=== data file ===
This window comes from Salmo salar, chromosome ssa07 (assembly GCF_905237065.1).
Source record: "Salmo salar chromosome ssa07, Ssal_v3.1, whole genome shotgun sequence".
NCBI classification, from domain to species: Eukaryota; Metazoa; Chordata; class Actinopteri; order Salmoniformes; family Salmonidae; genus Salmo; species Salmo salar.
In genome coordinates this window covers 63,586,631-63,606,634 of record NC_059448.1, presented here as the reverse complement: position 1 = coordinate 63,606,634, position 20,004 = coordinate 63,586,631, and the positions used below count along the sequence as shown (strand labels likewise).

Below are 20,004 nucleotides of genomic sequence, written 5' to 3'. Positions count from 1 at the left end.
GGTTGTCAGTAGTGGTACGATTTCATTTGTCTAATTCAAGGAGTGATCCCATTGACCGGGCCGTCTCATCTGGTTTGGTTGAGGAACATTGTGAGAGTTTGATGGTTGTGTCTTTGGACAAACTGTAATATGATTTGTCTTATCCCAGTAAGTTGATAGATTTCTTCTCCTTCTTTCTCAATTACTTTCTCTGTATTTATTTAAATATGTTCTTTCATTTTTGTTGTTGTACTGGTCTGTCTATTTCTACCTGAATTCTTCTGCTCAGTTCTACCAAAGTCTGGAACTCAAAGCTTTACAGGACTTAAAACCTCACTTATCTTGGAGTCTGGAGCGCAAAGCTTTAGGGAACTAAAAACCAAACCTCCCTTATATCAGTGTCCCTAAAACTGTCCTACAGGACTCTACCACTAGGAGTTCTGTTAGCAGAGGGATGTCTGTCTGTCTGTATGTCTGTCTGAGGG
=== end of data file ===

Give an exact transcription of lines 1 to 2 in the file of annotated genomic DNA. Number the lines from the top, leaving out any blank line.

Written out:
This window comes from Salmo salar, chromosome ssa07 (assembly GCF_905237065.1).
Source record: "Salmo salar chromosome ssa07, Ssal_v3.1, whole genome shotgun sequence".